It’s easy to tell that Zana Manche has a passion for agricultural education.
In the Goessel schools, where she teaches, 42 students — nearly half of all those eligible— are members of the school’s FFA chapter.
“Our kids live in this rural community, but do not necessarily know about agriculture,” she said. “It is my job to educate smart individuals and motivate them to make a difference.”
Manche grew up on a farm in southeastern Nebraska, attended high school in Hiawatha, then went to Kansas State University.
“When I came to teach at Goessel they had a great reputation in engine troubleshooting and tractor restoration,” she said “That was a bit intimidating. But last year, Lucas Hiebert got reserve grand champion at the State Fair on his restored tractor.”
Most of the classes Manche teaches are electives. The exception is Exploring Agriculture, a class for eighth graders in which basic concepts of agriculture are introduced and many students find out about FFA.
Her animal science class focuses on anatomy and sutures. A second animal science class will emphasize production and growth.
“We actually had calves, cats and dogs at school, and we have the opportunity to visit area veterinarian clinics,” she said.
Manche uses the school’s greenhouse in her horticulture class.
Students get to raise plants and try to sell them near the end of the semester. The class studies floral design, turf management, fertilizer, and nutrients.
In her ag mechanics class, students are likely to learn about electricity, concrete and welding.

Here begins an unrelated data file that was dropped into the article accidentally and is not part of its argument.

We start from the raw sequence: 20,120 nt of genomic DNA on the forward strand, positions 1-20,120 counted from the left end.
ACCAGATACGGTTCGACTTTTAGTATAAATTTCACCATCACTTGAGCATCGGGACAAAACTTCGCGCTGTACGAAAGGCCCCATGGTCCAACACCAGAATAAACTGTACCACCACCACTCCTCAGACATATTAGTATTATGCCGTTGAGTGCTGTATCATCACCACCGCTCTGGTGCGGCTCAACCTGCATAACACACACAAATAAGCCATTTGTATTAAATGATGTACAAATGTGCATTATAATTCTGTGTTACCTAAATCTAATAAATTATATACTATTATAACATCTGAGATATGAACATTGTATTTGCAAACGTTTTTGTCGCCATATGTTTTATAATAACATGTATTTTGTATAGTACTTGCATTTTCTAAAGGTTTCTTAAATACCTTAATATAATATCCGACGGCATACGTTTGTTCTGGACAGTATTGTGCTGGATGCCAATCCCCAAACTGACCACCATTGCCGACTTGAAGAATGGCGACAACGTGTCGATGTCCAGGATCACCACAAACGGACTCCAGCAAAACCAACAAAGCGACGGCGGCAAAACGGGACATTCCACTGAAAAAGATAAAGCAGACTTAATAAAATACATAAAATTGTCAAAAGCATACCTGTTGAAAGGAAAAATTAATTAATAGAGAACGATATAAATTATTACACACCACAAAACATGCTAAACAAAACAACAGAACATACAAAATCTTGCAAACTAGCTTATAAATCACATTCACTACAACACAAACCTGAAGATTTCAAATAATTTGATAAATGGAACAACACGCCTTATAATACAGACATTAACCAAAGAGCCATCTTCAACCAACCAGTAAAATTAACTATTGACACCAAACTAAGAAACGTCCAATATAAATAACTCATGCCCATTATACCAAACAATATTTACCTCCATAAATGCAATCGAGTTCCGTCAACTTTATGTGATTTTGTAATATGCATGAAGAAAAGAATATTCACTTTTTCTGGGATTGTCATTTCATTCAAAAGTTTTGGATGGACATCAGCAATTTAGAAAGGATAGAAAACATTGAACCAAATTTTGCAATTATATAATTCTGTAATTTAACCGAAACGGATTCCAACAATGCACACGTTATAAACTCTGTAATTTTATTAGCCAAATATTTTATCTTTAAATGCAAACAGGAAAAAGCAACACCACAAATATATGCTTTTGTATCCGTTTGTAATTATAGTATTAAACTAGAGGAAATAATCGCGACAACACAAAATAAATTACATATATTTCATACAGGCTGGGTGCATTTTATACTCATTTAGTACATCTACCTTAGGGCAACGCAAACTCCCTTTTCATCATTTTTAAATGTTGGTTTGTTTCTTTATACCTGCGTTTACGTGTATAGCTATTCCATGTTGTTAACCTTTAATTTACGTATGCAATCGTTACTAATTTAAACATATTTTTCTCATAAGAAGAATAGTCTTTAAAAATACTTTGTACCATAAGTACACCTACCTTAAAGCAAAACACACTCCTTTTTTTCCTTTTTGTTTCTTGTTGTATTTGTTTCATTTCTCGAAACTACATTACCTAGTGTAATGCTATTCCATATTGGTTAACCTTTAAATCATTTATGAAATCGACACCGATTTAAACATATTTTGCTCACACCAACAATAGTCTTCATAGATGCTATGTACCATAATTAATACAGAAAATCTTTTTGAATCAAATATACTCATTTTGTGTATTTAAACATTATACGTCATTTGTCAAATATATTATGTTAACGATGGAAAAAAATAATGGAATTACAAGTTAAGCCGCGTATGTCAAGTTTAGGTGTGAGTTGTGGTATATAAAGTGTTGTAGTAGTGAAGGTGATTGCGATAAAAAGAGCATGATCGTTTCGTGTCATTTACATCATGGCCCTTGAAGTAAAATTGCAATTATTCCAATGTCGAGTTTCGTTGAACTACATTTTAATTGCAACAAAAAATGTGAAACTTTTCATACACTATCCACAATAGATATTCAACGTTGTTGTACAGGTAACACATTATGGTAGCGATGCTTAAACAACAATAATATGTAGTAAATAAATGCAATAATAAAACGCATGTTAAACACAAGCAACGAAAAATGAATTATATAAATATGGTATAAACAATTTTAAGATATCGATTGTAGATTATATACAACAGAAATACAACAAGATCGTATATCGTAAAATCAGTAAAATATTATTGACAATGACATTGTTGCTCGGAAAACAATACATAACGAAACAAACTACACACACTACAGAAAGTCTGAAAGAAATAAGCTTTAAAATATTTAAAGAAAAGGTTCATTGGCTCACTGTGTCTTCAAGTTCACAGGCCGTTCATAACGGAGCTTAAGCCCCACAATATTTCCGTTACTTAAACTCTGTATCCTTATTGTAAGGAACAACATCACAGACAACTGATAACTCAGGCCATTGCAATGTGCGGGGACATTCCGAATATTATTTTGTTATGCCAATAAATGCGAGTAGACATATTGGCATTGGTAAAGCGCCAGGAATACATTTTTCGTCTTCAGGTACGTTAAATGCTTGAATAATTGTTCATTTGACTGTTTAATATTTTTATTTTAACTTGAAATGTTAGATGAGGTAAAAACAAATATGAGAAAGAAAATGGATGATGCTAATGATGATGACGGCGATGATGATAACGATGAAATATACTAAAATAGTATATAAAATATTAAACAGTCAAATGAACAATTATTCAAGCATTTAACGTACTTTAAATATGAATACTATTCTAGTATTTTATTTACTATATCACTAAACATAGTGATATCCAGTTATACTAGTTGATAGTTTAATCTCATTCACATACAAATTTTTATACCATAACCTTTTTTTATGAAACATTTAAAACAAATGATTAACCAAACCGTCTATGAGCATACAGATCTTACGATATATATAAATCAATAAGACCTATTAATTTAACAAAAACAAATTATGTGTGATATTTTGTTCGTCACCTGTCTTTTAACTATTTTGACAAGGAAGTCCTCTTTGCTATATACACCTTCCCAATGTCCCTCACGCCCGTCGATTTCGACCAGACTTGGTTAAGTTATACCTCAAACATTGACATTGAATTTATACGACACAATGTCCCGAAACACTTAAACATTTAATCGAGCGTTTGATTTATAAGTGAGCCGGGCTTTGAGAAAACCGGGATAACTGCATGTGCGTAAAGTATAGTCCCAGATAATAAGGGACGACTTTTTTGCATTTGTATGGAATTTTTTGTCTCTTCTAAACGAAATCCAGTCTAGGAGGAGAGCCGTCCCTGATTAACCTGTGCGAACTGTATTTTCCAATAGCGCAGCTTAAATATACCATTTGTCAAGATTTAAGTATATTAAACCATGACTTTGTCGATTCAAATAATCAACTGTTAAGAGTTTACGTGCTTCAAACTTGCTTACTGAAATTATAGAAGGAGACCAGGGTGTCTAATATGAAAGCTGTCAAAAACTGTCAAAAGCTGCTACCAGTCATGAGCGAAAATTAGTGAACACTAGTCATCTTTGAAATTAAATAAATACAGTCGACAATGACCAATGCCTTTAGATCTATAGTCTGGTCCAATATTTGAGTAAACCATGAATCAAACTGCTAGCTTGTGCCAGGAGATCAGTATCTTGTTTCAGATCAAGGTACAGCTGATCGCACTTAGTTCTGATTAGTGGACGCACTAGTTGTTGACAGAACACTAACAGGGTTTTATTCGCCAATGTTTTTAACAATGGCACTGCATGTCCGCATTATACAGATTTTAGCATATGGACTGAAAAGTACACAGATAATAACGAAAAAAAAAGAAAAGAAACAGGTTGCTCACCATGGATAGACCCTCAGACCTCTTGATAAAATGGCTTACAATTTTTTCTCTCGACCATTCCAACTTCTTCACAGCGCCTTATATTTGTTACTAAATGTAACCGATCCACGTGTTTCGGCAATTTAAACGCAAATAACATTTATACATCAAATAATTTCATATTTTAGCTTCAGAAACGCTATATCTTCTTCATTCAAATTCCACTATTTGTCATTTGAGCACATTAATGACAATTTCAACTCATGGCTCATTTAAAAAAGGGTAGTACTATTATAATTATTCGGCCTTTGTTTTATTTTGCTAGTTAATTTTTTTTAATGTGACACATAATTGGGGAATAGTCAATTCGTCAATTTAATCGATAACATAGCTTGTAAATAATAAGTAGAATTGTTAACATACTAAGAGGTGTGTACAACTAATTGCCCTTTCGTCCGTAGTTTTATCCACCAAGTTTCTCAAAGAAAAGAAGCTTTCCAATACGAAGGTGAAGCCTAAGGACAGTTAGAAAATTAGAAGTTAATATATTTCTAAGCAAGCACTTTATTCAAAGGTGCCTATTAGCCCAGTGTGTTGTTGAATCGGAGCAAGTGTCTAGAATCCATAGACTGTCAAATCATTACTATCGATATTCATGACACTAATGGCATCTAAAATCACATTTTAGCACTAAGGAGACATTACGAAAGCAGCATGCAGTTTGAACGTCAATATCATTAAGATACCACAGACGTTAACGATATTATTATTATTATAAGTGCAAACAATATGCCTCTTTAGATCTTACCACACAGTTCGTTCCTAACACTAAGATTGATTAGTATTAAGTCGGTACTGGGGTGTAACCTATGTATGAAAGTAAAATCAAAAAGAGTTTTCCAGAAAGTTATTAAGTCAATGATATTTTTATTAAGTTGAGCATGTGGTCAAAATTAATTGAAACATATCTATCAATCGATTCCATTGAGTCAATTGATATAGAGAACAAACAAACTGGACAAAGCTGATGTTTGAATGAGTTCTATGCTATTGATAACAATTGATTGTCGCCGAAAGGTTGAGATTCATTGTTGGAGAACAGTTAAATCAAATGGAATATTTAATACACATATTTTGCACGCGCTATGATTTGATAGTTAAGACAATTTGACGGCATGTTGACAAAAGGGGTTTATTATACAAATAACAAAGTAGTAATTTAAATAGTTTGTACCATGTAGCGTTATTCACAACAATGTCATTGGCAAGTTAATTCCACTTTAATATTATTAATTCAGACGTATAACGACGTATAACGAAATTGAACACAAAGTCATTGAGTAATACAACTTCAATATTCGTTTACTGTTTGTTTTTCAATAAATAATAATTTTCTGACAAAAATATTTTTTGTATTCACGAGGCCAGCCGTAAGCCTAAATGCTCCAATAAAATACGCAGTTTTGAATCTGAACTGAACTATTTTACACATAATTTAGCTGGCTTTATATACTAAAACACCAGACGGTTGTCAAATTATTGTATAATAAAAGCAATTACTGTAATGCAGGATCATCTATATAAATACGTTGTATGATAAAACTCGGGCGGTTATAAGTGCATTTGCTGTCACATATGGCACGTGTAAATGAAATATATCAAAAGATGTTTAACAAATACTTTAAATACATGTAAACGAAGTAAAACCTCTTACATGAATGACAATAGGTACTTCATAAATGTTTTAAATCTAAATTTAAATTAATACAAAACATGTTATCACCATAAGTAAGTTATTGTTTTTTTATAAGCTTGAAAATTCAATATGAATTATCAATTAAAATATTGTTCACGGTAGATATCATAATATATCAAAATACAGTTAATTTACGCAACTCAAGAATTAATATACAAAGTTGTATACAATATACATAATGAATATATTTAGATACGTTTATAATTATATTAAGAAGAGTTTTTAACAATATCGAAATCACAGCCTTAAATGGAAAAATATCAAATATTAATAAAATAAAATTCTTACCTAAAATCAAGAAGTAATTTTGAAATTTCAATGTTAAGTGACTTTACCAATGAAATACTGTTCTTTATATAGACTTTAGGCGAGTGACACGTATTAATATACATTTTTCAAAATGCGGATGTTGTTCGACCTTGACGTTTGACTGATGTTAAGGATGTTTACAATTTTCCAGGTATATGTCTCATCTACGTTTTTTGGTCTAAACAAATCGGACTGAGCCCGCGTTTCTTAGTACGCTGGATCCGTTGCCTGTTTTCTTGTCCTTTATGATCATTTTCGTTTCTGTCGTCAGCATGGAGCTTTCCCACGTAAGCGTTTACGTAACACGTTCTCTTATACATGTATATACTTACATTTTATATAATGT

“We are lucky to have arc, MIG and TIG welders at Goessel,” Manche said. “A student with a few welding skills will often find a summer job at Bradbury [a machining manufacturer in Moundridge], where they will learn how those skills are used in industry. It is tremendous to have this much industry right around us.”
Manche also teaches an ag business class.
Through FFA, students practice public speaking and build confidence so that when they go into an interview they will present themselves well.
Parliamentary procedure also is taught so running a business meeting will not be foreign to students.
She smiled as she described experiences with formal dining, manners and etiquette.
“If a Goessel student is taken to a nice restaurant by a potential employer, we want them to know which salad fork to use and what is the proper etiquette in this atmosphere.,” she said.
Goessel’s FFA members participate in judging competitions and attend district and national events.
The chapter’s most recent accomplishment was as a finalist for a state “triple crown” award this last week that recognizes achievement in student, chapter, and community development.
“My hope is that whatever path a student takes, they will use the knowledge gained in agriculture classes to be an educated consumer,” Manche said.
In January, Manche, a fifth-year teacher at Goessel, earlier this year won a new teacher of the year award from the Kansas Association of Agricultural Educators.
“I filled out the application hoping to gain some publicity for the school,” she said. “I feel so blessed that my first teaching job was in a school that has faculty and staff that are talented in so many areas — music, athletics and academics. I hope this award will add the tag of agriculture to the accolades for Goessel.”